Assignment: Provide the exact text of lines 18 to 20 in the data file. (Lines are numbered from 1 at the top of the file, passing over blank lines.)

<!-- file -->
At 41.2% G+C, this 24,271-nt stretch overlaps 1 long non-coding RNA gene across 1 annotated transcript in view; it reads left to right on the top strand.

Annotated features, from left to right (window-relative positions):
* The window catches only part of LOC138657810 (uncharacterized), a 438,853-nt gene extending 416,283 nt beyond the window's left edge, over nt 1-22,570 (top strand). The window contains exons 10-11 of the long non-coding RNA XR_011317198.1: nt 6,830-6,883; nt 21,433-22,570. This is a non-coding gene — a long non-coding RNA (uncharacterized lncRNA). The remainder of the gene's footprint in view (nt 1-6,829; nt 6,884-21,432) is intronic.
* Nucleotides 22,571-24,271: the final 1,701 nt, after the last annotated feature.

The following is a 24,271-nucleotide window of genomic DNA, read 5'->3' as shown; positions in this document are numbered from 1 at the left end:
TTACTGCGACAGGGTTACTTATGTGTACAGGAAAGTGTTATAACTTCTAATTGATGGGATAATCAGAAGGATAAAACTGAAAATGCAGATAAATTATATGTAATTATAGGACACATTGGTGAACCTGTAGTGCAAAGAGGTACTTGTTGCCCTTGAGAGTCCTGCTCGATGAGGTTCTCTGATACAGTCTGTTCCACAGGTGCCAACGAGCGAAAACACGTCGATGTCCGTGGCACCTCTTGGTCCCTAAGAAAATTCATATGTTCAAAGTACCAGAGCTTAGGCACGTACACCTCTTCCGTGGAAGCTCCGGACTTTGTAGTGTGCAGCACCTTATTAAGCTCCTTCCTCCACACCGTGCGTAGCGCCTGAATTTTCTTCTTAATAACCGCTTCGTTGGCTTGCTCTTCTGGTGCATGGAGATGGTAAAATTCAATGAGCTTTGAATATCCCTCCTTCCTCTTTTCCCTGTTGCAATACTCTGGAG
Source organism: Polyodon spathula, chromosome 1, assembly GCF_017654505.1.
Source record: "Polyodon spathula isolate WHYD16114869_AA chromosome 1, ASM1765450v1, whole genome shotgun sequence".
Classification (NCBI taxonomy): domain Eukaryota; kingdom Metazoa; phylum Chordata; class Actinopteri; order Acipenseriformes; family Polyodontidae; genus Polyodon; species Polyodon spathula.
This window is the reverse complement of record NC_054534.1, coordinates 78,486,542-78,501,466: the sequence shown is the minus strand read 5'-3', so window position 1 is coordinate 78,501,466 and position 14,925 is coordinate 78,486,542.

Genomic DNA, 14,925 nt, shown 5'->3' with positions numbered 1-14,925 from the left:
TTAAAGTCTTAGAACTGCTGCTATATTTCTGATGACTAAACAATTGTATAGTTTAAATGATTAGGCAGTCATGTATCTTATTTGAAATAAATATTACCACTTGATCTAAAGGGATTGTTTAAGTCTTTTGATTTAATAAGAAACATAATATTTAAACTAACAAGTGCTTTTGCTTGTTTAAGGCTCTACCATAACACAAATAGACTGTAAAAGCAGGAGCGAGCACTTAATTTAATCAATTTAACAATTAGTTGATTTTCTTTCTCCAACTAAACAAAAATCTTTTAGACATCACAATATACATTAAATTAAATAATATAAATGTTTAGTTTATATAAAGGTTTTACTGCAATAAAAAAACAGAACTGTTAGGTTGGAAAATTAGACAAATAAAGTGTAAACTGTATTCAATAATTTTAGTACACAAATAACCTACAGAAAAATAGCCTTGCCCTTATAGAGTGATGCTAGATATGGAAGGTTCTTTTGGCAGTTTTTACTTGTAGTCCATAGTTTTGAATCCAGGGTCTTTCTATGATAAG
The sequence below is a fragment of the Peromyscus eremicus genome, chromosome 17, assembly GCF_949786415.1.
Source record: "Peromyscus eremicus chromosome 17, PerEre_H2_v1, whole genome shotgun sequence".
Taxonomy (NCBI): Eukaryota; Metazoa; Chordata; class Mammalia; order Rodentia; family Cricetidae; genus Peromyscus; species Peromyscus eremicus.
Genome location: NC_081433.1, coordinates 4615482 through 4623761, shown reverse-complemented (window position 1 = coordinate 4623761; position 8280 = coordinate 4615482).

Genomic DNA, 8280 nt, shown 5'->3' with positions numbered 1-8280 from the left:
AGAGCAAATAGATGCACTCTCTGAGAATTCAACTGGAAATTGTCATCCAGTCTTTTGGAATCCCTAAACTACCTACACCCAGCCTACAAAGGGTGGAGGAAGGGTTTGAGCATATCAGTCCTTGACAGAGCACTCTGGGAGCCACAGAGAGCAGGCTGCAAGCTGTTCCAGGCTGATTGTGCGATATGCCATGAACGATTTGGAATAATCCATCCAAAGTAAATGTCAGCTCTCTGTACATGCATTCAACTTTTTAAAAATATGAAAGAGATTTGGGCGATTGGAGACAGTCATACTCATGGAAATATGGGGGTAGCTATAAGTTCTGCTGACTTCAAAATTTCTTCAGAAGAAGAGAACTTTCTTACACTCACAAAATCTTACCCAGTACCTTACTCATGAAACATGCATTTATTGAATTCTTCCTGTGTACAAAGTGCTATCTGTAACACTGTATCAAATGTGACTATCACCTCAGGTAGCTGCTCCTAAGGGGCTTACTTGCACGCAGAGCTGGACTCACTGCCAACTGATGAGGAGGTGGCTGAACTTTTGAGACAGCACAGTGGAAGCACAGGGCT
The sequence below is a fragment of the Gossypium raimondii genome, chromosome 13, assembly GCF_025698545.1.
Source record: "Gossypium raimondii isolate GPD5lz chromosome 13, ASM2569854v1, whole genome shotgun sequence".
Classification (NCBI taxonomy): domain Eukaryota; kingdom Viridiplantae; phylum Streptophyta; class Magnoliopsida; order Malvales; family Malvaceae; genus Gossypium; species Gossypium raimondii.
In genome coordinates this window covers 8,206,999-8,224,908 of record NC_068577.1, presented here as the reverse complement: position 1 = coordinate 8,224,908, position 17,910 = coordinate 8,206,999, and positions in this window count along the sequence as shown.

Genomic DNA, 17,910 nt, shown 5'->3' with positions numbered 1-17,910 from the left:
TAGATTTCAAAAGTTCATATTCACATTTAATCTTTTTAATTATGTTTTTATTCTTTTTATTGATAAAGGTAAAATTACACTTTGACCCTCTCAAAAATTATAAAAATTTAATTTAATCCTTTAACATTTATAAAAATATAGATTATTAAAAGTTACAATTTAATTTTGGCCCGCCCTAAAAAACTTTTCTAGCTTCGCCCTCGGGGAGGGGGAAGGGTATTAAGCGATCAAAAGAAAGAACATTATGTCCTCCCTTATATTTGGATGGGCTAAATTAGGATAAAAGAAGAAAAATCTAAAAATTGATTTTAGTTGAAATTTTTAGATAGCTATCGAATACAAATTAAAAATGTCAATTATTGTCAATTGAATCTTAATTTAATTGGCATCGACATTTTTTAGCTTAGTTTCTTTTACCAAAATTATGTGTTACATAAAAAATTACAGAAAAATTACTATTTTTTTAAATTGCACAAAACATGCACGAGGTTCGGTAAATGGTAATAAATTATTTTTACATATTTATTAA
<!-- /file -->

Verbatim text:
AGAGCAAATAGATGCACTCTCTGAGAATTCAACTGGAAATTGTCATCCAGTCTTTTGGAATCCCTAAACTACCTACACCCAGCCTACAAAGGGTGGAGGAAGGGTTTGAGCATATCAGTCCTTGACAGAGCACTCTGGGAGCCACAGAGAGCAGGCTGCAAGCTGTTCCAGGCTGATTGTGCGATATGCCATGAACGATTTGGAATAATCCATCCAAAGTAAATGTCAGCTCTCTGTACATGCATTCAACTTTTTAAAAATATGAAAGAGATTTGGGCGATTGGAGACAGTCATACTCATGGAAATATGGGGGTAGCTATAAGTTCTGCTGACTTCAAAATTTCTTCAGAAGAAGAGAACTTTCTTACACTCACAAAATCTTACCCAGTACCTTACTCATGAAACATGCATTTATTGAATTCTTCCTGTGTACAAAGTGCTATCTGTAACACTGTATCAAATGTGACTATCACCTCAGGTAGCTGCTCCTAAGGGGCTTACTTGCACGCAGAGCTGGACTCACTGCCAACTGATGAGGAGGTGGCTGAACTTTTGAGACAGCACAGTGGAAGCACAGGGCT
The sequence below is a fragment of the Gossypium raimondii genome, chromosome 13, assembly GCF_025698545.1.
Source record: "Gossypium raimondii isolate GPD5lz chromosome 13, ASM2569854v1, whole genome shotgun sequence".